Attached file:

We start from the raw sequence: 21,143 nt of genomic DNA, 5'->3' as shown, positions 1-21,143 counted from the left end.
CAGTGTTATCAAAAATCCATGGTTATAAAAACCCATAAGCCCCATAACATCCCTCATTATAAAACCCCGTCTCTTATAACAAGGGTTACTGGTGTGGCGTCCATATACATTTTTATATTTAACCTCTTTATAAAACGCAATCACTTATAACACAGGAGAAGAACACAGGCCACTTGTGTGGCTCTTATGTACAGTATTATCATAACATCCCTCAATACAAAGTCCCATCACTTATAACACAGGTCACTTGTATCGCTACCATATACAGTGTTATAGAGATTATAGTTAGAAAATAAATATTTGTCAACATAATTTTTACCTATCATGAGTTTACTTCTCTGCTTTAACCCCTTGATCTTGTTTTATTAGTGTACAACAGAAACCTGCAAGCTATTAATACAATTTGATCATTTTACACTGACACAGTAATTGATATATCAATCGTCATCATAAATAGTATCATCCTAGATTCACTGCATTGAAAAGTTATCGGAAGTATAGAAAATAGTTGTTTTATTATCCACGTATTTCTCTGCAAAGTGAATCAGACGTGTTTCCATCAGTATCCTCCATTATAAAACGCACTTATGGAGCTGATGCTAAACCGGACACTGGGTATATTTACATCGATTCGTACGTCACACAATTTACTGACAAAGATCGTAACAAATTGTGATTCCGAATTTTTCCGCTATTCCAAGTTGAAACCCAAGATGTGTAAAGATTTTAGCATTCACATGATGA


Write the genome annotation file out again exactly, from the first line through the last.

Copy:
We start from the raw sequence: 21,143 nt of genomic DNA, 5'->3' as shown, positions 1-21,143 counted from the left end.
CAGTGTTATCAAAAATCCATGGTTATAAAAACCCATAAGCCCCATAACATCCCTCATTATAAAACCCCGTCTCTTATAACAAGGGTTACTGGTGTGGCGTCCATATACATTTTTATATTTAACCTCTTTATAAAACGCAATCACTTATAACACAGGAGAAGAACACAGGCCACTTGTGTGGCTCTTATGTACAGTATTATCATAACATCCCTCAATACAAAGTCCCATCACTTATAACACAGGTCACTTGTATCGCTACCATATACAGTGTTATAGAGATTATAGTTAGAAAATAAATATTTGTCAACATAATTTTTACCTATCATGAGTTTACTTCTCTGCTTTAACCCCTTGATCTTGTTTTATTAGTGTACAACAGAAACCTGCAAGCTATTAATACAATTTGATCATTTTACACTGACACAGTAATTGATATATCAATCGTCATCATAAATAGTATCATCCTAGATTCACTGCATTGAAAAGTTATCGGAAGTATAGAAAATAGTTGTTTTATTATCCACGTATTTCTCTGCAAAGTGAATCAGACGTGTTTCCATCAGTATCCTCCATTATAAAACGCACTTATGGAGCTGATGCTAAACCGGACACTGGGTATATTTACATCGATTCGTACGTCACACAATTTACTGACAAAGATCGTAACAAATTGTGATTCCGAATTTTTCCGCTATTCCAAGTTGAAACCCAAGATGTGTAAAGATTTTAGCATTCACATGATGA